I am not thirty yet. But in the last couple of years I have felt the occasional annoyance of joint pain, especially in my left knee. There is nothing that makes you feel more old than joint pain. But if I cut out a certain food group, it all magically goes away. Nightshades, which include peppers, potatoes, and tomatoes, can actually cause joint pain, or at least aggravate an inflamed condition. I am very thankful that I knew this, otherwise I would have definitely felt like I was 27 going on 100.
Why should you care about this? It’s likely that you enjoy eating these foods and can’t imagine that they are bad for you in any way. Well, if you suffer from inflammation, joint pain and cracking, avoiding nightshades will lessen your pain, whether or not the nightshades are the true source of the pain. Are you sensitive to weather changes? This can be an indication of nightshade sensitivity. Muscle pain and tightness, morning stiffness, poor healing, arthritis, insomnia and gall bladder problems—these can all be caused by nightshades. Nightshades can also cause heart burn or GERD—a lot of people already know they react this way when they eat peppers or tomatoes. Nightshades, Garret Smith
When I was reading Lark Rise to Candleford, a beautiful autobiographical story set at the turn of the century, a thought occurred to me. While the hamlet people were hearty and healthy, with shining white teeth and robust constitutions, when old they would often be overcome with rheumatism. I wondered if the reason why these healthy people succumbed was found in their garden. They grew many potatoes for their daily fare! It is a possible connection. It is sad to think that with a little adjustment in their diets, they could have experienced much less pain and suffering.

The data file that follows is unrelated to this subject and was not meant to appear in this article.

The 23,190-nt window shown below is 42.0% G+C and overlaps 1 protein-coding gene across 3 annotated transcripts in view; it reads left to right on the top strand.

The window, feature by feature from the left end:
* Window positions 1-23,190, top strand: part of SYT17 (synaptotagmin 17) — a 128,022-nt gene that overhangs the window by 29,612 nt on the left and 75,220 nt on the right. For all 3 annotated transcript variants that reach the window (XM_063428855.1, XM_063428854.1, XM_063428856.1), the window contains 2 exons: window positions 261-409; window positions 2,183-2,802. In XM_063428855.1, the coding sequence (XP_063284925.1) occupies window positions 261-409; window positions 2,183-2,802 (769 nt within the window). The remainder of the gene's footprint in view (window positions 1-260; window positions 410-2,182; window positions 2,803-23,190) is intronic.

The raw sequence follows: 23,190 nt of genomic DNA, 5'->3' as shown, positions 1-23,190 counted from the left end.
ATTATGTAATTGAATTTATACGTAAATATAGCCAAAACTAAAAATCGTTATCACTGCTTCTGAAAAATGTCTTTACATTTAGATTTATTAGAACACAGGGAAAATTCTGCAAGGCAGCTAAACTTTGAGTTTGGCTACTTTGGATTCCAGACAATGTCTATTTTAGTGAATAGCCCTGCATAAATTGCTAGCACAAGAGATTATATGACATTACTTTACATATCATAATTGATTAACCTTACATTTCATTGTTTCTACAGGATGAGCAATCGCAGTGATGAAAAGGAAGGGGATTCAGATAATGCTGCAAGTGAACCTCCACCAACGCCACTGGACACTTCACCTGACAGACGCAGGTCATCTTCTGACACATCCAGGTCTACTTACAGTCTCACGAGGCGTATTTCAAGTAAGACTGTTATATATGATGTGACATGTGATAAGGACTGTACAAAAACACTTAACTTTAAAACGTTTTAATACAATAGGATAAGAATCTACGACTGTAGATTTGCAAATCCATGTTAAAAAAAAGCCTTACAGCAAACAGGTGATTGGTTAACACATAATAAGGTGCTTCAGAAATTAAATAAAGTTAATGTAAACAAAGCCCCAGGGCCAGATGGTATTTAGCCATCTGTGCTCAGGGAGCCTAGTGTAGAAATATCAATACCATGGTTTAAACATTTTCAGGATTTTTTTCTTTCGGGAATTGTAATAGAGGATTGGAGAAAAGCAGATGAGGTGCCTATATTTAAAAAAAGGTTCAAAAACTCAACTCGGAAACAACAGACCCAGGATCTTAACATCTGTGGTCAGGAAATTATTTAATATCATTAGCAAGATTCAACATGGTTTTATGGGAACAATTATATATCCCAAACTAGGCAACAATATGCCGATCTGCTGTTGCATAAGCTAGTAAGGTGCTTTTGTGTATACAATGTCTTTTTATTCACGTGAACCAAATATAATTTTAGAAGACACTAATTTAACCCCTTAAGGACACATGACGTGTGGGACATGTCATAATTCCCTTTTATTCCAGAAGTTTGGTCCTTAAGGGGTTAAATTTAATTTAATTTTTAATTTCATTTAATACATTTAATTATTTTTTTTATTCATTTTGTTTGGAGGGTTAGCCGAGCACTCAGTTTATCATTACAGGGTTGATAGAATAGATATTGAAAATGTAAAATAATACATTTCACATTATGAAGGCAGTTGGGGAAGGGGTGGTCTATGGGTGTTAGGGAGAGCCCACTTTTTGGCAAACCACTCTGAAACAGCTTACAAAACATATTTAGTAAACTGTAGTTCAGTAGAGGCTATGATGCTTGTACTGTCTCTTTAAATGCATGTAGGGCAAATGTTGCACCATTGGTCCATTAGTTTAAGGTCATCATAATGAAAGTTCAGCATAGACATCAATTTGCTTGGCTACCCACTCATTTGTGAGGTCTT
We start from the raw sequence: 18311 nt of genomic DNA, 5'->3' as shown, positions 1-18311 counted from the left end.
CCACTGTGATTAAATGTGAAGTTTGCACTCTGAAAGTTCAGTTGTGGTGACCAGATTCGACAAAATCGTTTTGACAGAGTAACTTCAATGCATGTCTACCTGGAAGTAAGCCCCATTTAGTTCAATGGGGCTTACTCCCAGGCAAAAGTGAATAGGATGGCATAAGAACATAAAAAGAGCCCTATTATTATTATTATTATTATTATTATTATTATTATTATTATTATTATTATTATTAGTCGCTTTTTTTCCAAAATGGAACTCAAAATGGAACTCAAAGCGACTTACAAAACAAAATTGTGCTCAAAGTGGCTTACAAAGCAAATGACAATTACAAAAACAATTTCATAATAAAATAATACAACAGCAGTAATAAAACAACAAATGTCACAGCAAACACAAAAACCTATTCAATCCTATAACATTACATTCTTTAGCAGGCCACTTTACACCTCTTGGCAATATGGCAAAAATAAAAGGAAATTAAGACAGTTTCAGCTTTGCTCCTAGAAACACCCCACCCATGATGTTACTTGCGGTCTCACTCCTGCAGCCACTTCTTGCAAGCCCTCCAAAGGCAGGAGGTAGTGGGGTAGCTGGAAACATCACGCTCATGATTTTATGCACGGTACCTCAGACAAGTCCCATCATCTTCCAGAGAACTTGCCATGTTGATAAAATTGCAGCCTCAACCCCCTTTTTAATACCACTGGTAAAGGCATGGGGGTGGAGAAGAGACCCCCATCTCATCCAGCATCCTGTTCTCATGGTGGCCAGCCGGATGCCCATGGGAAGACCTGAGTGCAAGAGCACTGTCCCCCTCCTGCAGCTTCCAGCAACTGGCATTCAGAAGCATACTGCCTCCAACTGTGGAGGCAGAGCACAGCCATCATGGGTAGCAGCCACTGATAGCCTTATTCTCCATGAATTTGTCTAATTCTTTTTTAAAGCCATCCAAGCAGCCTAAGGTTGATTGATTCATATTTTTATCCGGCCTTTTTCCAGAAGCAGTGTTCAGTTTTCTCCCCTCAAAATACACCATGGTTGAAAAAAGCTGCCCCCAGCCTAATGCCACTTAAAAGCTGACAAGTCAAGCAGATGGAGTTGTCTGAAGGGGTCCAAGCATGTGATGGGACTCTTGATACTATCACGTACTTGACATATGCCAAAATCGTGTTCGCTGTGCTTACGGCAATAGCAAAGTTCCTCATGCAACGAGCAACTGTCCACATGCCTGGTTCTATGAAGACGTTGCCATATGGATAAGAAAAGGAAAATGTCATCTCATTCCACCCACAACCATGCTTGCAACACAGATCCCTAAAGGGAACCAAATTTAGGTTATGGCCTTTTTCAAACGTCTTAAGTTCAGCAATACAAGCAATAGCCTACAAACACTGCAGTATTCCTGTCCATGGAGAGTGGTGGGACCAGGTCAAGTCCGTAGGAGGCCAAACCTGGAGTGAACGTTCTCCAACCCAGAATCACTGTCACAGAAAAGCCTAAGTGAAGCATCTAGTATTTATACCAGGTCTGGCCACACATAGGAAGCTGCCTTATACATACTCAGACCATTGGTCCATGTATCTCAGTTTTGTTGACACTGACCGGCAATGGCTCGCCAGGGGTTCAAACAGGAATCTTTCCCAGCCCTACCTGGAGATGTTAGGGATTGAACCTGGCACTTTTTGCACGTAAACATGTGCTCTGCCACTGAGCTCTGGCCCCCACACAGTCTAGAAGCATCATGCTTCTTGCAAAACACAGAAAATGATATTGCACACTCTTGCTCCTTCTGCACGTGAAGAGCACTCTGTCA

What do you want to do if you want to see if nightshades are the root of your aches and pains?
Cut them out completely for 6 weeks and see if it improves. Just be careful that you cut all sources of nightshades from your diet!
The ones that concern us in the Western diet mainly include tomatoes, potatoes (not sweet potatoes or yams), eggplant and peppers—this means all peppers including chili peppers, habenero, cayenne pepper and paprika (not peppercorns, see sidebar). Paprika is a sneaky one, showing up in lots of flavoring mixes and often under “spices” on ingredient labels. Other nightshades include goji berries (the new darling of the antioxidant crowd), ashwagandha (an adaptogenic herb from Ayurvedic medicine), Cape gooseberries (not normal gooseberries), ground cherries and garden huckleberries (not blueberries). Nightshades, Garret Smith
Personally, I find that small amounts of nightshades cause no problem. It’s only when eating large amounts consistently that I start feeling it in my poor knee. So, I still eat nightshades right now, just not everyday.
Garret Smith also explains why some people may be more sensitive to nightshades.
But the real question is, why are some people more sensitive than others? Nutrient deficiencies certainly come into play. For example, if you don’t have enough magnesium, you will be more prone to calcinosis. Deficiency in vitamin D may exacerbate the problem. The speed at which one’s liver and kidneys detoxify these compounds plays a huge role, and this is dependent both on genetics and nutrition.
A key nutrient is vitamin K2—Dr. Price’s famous Activator X. I love this study on vitamin K2: The Effect of Vitamin K2 on Experimental Calcinosis. 18 They gave rats calcinosis by giving them way too much vitamin D2. D2 tends to cause calcinosis anyway. What did they find? A high dose of vitamin K2 suppressed experimental calcification of soft tissues induced by vitamin D2. So if you want to avoid problems with nightshades, be sure to eat goose liver, cheese, fatty grass-fed meats and pasture-fed butter—and take your butter oil.
Besides avoiding nightshades all together, you could also explore why you are sensitive to them, if that proves the case.
Has anyone else experienced a sensitivity to nightshades? Or, do you wonder if current stiffness and aches could be related?
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